Road Accident Data in the Enlarged European Union

Road Accident Data in the Enlarged European Union

Learning from each other

This Review examines the current situation in the 25 countries of the European Union in relation to data on road safety and draws up a concrete set of actions for improving these data, paying particular attention to the SEC Belt countries (Southern and New EU Member States). The Review covers all aspects, from data collection, gathering and entry into databases, to their processing, analysis and dissemination of results.

The objective of this Review is to evaluate existing methods for accident data collection and analysis, in order to identify the potential for road accident investigation at the national scale in the European countries. This evaluation of the national potential for accident investigation can help to propose guidelines for improved procedures of road accident data collection and analysis. At the same time, it will assist with accident research at European level.

The starting point of this Review is the acknowledgement of the fact that the levels of motorisation and road safety and the gathering of accident data are not uniform throughout Europe. Thus, any analysis or comparison at European level should take  account of these level and data differences among European countries in order to reach reliable conclusions. In the Review, an indicative clustering of the 25 Member States of the European Union has been attempted, based on an earlier comparison of the road safety levels of the 25 countries up to 2001 (ETSC, 2003). From the investigation carried out within this Working Party, it also emerges that the New Member States, most of the Southern States, as well as Belgium and France (up to 2003) seem to have higher car occupant death rate per passenger car-kilometres than the Northern countries, indicating lower levels of road safety. Thus, a first clustering might divide the European countries between North-Western States on the one side and Southern and New Eastern Countries (SEC Belt countries) of the EU on the other side.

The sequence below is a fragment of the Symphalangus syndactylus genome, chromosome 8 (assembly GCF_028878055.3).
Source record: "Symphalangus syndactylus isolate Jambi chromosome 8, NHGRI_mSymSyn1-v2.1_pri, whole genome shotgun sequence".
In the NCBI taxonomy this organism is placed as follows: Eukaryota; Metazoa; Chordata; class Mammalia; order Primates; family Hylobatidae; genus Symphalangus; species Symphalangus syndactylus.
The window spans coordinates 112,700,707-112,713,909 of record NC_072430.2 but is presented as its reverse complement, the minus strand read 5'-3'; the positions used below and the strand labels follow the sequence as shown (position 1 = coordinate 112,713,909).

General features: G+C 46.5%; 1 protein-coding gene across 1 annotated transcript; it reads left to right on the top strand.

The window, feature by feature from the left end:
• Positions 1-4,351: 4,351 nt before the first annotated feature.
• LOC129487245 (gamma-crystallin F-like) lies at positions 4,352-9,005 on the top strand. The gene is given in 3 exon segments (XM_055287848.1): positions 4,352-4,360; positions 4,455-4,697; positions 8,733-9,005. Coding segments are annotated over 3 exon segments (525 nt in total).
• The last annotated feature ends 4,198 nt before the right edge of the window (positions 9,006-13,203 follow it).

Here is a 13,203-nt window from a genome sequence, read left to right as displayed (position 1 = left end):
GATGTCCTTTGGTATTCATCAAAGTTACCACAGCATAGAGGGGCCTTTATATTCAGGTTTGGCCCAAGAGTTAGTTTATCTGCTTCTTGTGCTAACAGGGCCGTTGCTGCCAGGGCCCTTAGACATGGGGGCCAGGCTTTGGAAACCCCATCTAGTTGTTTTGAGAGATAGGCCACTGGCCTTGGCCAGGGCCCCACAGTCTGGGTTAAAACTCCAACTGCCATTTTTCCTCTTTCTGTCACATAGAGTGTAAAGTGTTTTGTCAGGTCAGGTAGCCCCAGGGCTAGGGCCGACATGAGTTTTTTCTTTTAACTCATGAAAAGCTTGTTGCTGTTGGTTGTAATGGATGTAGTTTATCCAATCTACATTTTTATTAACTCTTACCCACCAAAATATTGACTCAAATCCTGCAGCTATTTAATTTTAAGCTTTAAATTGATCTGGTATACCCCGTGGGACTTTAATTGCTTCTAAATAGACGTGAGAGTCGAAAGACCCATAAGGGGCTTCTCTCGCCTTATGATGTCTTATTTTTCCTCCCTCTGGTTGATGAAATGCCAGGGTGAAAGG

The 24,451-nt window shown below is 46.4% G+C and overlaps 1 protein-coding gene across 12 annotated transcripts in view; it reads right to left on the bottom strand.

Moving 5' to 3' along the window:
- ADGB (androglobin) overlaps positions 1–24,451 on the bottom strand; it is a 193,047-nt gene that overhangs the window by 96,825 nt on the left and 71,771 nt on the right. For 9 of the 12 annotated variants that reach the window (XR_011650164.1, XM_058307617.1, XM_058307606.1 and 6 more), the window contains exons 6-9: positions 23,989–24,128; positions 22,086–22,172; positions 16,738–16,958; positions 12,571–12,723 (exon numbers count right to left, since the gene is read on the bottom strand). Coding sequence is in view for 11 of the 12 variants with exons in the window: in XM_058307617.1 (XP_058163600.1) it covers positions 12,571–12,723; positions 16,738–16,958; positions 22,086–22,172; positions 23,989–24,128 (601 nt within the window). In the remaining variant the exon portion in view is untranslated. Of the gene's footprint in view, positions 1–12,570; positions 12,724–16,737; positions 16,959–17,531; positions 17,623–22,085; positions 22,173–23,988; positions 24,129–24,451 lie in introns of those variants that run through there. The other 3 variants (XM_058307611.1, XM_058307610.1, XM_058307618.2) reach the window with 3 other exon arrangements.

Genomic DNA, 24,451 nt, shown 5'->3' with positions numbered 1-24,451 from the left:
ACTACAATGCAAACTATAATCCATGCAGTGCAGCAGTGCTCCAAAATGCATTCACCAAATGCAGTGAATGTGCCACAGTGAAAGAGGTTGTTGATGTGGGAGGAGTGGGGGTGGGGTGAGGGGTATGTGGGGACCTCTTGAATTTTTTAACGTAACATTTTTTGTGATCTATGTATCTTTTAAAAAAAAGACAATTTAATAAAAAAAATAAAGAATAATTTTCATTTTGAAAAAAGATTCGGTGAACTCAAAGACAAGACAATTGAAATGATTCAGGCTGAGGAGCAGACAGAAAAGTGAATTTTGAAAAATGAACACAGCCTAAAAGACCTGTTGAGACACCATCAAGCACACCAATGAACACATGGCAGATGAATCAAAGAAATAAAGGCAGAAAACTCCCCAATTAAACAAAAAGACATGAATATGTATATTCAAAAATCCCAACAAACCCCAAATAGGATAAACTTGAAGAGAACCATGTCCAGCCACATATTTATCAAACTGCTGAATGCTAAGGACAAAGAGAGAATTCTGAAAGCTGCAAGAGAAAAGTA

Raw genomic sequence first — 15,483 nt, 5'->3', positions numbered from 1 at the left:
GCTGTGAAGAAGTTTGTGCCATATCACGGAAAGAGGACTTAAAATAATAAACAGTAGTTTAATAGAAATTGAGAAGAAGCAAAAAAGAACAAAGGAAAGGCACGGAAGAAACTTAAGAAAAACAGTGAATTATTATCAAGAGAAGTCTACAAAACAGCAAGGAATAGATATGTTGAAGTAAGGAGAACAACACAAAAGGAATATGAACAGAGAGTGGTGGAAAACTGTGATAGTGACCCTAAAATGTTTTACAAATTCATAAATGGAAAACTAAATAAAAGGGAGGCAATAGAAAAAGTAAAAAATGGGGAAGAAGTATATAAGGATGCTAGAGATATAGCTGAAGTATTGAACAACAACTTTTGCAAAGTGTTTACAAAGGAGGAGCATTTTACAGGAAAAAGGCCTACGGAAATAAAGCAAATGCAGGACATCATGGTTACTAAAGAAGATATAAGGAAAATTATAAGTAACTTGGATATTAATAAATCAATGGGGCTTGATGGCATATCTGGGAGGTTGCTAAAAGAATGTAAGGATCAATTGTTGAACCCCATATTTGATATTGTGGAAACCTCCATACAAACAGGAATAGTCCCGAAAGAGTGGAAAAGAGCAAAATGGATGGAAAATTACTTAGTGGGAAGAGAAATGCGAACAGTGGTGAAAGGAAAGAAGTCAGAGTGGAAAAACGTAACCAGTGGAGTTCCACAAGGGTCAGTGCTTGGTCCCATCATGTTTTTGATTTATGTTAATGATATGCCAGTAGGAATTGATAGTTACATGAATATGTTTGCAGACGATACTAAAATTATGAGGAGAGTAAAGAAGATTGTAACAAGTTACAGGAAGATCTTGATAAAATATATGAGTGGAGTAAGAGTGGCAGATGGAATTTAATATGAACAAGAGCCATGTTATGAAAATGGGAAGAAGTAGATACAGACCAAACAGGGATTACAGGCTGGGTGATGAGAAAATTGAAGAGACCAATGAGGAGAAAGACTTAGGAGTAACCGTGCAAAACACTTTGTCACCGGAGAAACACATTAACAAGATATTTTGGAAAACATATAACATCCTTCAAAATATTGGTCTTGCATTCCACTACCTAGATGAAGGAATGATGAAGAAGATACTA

Furthermore, New and Southern countries do not make up a uniform group and have been subdivided. Consequently, three groups of EU countries were considered: the “Non SEC Belt countries” (“North-Western countries” hereafter), the “Old SEC Belt countries” (“Southern countries” hereafter) and the “New SEC Belt countries” (“New countries” hereafter). The level of road safety is not uniform within each group, so the groups should be viewed simply as broad clusters for the purposes of this Review.

A three-step methodology is adopted in this Report. Firstly, basic road safety data regarding the 25 European countries are analysed and compared. Secondly, the quality of available data is analysed, exploiting the results of a questionnaire-based survey in which experts from 22 European countries participated. Finally, the findings of this survey are summarised and recommendations for improving the existing situation are formulated.

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